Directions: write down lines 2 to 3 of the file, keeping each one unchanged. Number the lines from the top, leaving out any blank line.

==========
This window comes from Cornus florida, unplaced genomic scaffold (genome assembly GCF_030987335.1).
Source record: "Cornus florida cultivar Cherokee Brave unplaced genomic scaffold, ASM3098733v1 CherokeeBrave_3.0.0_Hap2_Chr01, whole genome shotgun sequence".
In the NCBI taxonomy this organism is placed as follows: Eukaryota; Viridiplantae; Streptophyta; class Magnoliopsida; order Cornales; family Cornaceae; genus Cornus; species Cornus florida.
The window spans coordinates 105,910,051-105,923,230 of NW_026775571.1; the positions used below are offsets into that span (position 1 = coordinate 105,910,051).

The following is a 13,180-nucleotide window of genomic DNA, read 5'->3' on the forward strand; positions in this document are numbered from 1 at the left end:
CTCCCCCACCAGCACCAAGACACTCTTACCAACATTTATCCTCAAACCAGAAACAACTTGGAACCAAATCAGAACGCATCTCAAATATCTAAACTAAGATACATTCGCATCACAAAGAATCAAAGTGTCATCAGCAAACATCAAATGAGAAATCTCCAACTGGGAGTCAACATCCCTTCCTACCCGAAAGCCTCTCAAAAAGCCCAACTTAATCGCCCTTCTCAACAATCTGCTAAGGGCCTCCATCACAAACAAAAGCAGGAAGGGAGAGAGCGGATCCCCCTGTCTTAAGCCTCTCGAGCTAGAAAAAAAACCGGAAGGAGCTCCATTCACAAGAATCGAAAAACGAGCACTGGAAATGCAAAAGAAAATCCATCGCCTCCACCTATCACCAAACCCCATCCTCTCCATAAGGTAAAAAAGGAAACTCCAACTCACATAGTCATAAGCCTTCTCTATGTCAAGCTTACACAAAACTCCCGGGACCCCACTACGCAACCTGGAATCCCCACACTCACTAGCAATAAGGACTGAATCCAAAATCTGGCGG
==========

Source record: "Cornus florida cultivar Cherokee Brave unplaced genomic scaffold, ASM3098733v1 CherokeeBrave_3.0.0_Hap2_Chr01, whole genome shotgun sequence".
In the NCBI taxonomy this organism is placed as follows: Eukaryota; Viridiplantae; Streptophyta; class Magnoliopsida; order Cornales; family Cornaceae; genus Cornus; species Cornus florida.